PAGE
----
- Peter Maurer
President of the International Committee of the Red Cross (ICRC), Mr. Peter Maurer has said that International humanitarian law is more relevant in Nigeria today than ever.
He made this statement at the State House, Presidential Villa Abuja when he met with the President of the Federal Republic of Nigeria, His Excellency Muhammadu Buhari on Tuesday.
The meeting followed a two-day visit of Mr. Maurer to Maiduguri and Monguno.
“The suffering of hundreds of thousands of people who have been displaced several times due to the armed conflict is alarming.
“As August 2019 marked the 70th Anniversary of the universally ratified Geneva Conventions, the meeting highlighted how international humanitarian law (IHL) is more relevant than ever in Nigeria today. President Maurer highlighted the commitment of the ICRC to continue alleviating the suffering of the people affected by the armed conflict in the North-East, by delivering humanitarian relief and fostering an environment for an increasing respect of international humanitarian law.
“At the heart of IHL lies the protection of civilians, of detainees, of the wounded and sick and other not participating in hostilities. In Nigeria, the authorities have taken several steps – ICRC has provided support to some, such as the strengthening of IHL training for the military – to improve respect for IHL.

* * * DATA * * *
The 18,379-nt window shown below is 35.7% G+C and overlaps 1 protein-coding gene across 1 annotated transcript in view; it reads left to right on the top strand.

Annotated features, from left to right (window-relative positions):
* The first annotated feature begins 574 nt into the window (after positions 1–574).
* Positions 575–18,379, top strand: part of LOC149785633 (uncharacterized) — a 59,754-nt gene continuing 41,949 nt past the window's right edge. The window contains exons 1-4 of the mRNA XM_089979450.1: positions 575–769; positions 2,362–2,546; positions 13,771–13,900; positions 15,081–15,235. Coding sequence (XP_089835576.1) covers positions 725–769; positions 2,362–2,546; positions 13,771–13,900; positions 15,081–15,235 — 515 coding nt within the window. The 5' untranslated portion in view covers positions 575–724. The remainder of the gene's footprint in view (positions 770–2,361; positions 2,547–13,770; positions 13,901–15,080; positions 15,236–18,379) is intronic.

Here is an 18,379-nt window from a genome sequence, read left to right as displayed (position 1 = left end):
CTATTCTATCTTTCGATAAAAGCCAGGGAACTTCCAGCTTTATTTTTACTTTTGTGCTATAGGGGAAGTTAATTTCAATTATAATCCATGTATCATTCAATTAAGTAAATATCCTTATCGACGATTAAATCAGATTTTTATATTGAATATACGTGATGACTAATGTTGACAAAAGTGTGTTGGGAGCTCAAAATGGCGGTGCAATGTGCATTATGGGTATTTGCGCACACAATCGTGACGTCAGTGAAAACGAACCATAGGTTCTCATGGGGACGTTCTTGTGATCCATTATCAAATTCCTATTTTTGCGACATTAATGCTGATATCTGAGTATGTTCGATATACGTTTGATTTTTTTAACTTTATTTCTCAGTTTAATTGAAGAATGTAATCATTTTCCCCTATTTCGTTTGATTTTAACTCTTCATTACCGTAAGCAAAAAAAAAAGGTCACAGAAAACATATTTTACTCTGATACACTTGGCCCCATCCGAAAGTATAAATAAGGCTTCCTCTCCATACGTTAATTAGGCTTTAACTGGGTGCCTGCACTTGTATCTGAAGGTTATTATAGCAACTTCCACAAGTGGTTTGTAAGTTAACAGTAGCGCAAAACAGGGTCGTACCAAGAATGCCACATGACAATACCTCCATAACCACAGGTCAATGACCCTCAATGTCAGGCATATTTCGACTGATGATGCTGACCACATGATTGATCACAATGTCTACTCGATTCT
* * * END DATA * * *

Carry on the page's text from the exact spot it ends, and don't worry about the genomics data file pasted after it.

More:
“These efforts and other efforts need to be sustained and amplified. Full respect for the law requires effective mechanisms at the domestic level to ensure incidents are investigated and perpetrators held accountable”.
Mr. Maurer also stressed upon the need for the ICRC to engage with all stakeholders to be able to carry out its neutral, impartial and independent humanitarian action.
He said “The essence of the ICRC’s role as a guardian of the Geneva Convention is to talk to all parties to armed conflicts. This does not confer any legitimacy on any party. It means we do our utmost to ensure a minimum of humanity in war.”
As a result of ICRC’s engagement in Nigeria, since January 2019 over 258,000 people from areas affected by armed violence got access to health care and over 640,000 received food or agricultural support. During the same period, over 22,000 detainees were visited.